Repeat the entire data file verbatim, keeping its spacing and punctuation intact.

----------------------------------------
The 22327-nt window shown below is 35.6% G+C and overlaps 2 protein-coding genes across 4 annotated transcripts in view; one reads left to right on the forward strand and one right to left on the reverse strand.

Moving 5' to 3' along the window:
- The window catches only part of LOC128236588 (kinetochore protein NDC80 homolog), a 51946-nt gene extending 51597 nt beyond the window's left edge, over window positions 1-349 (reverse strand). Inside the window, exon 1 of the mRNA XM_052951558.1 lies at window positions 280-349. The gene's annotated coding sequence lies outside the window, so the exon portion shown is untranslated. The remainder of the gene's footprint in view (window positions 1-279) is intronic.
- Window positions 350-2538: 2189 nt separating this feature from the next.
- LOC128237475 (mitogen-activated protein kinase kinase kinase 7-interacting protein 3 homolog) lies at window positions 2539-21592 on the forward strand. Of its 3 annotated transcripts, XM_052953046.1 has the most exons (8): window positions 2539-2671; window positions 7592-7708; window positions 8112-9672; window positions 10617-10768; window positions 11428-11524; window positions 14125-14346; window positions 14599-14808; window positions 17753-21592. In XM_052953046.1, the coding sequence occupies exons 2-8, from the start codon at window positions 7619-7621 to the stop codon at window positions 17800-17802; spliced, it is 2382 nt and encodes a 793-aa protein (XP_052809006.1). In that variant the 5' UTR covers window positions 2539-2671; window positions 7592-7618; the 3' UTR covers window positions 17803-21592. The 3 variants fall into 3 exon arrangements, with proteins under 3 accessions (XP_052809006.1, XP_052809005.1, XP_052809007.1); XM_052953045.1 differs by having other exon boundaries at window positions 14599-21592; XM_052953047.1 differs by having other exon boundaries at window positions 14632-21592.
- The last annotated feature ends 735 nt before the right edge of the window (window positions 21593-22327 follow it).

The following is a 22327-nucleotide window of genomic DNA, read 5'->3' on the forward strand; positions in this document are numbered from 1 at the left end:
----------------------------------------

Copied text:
The 22327-nt window shown below is 35.6% G+C and overlaps 2 protein-coding genes across 4 annotated transcripts in view; one reads left to right on the forward strand and one right to left on the reverse strand.

Moving 5' to 3' along the window:
- The window catches only part of LOC128236588 (kinetochore protein NDC80 homolog), a 51946-nt gene extending 51597 nt beyond the window's left edge, over window positions 1-349 (reverse strand). Inside the window, exon 1 of the mRNA XM_052951558.1 lies at window positions 280-349. The gene's annotated coding sequence lies outside the window, so the exon portion shown is untranslated. The remainder of the gene's footprint in view (window positions 1-279) is intronic.
- Window positions 350-2538: 2189 nt separating this feature from the next.
- LOC128237475 (mitogen-activated protein kinase kinase kinase 7-interacting protein 3 homolog) lies at window positions 2539-21592 on the forward strand. Of its 3 annotated transcripts, XM_052953046.1 has the most exons (8): window positions 2539-2671; window positions 7592-7708; window positions 8112-9672; window positions 10617-10768; window positions 11428-11524; window positions 14125-14346; window positions 14599-14808; window positions 17753-21592. In XM_052953046.1, the coding sequence occupies exons 2-8, from the start codon at window positions 7619-7621 to the stop codon at window positions 17800-17802; spliced, it is 2382 nt and encodes a 793-aa protein (XP_052809006.1). In that variant the 5' UTR covers window positions 2539-2671; window positions 7592-7618; the 3' UTR covers window positions 17803-21592. The 3 variants fall into 3 exon arrangements, with proteins under 3 accessions (XP_052809006.1, XP_052809005.1, XP_052809007.1); XM_052953045.1 differs by having other exon boundaries at window positions 14599-21592; XM_052953047.1 differs by having other exon boundaries at window positions 14632-21592.
- The last annotated feature ends 735 nt before the right edge of the window (window positions 21593-22327 follow it).

The following is a 22327-nucleotide window of genomic DNA, read 5'->3' on the forward strand; positions in this document are numbered from 1 at the left end: